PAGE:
- Jonathan Jacob
The "working" actor...
What does it mean to be a working actor? The term "working" itself is where the misconceptions begin and it's time to open up about the work that happens before you sign a contract or after the director yells, "cut" on the final scene.
There is a conversation regularly had amongst actors, artists and peers...the "I want to be working" conversation. This idea that you're not working if there isn't a contract put in front of you, something for you to sign or a big announcement is kinda backwards. I mean, how are you supposed to get those offers without putting in the work behind the scenes?
Discrediting your work because it is not paid or feeling inadequate because you don't have representation does nothing for you other than mess with your mental health. Which, in case you didn't know, is extremely important to keep in balance if you want to be an actor or artist. It is part of your work. Keep yourself off the ledge and remember there was a time you may have been doing unpaid community theater, student films or projects with fellow colleagues. Though this is unpaid work, it is the work that will help you achieve the ultimate goal.
The minute you sign on to the internet to scout auditions, agencies, etc. you are working. This is part of your job as an actor to know what and who are casting. When you step into class, you are working. Honing in on your talent is part of your job. When you read new plays, watch your favortie tv series, or go see a live show. You are working. Keeping on top of new material, watching others artists and supporting the industry is part of your job.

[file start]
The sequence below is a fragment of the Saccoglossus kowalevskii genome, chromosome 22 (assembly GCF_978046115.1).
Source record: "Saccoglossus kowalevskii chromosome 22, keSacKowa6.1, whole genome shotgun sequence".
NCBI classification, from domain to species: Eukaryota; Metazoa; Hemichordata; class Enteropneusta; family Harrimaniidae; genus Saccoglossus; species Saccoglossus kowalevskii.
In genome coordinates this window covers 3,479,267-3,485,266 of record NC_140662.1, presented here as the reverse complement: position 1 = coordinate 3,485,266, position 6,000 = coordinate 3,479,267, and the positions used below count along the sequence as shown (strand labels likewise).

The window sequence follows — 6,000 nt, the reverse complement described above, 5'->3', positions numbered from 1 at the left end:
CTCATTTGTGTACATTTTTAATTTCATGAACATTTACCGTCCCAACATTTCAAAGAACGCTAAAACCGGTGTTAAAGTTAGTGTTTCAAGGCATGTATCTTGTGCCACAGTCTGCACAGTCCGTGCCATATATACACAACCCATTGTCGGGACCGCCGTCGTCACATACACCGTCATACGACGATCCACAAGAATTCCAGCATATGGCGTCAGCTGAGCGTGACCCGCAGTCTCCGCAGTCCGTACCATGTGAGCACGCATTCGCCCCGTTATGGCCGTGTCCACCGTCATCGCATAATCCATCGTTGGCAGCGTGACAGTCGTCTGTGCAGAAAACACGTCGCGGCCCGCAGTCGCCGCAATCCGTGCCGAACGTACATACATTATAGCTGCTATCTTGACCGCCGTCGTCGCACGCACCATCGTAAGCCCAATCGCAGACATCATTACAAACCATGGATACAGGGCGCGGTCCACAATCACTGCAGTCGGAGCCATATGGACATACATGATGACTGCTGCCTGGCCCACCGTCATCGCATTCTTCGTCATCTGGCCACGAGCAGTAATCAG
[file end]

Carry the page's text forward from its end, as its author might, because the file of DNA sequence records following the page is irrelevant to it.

There's no line drawn in the sand saying that once you cross it, you are considered a working actor. The minute you decide to take this career path, you become a working actor. Auditioning is work, networking is work and, I cannot stress this enough, practicing mental and physical health is work. Keeping your vessel healthy, ready to perform and in top shape is work.
We have this backwards idea that we have to be on contract in order to be considered working but the work of an actor (or any artist) is not defined by being booked or signed. And yes, it is sometimes grueling, self-deprecating work that sometimes makes you question everything about yourself, your choices and your abilities but it's the work you put in when you're NOT on a contract that makes all of those things easier to get through.
You are worthy, even when not on a contract. You are talented, even when not signed by an agency. You are important, even when you feel like no one is watching or listening to what your have to offer.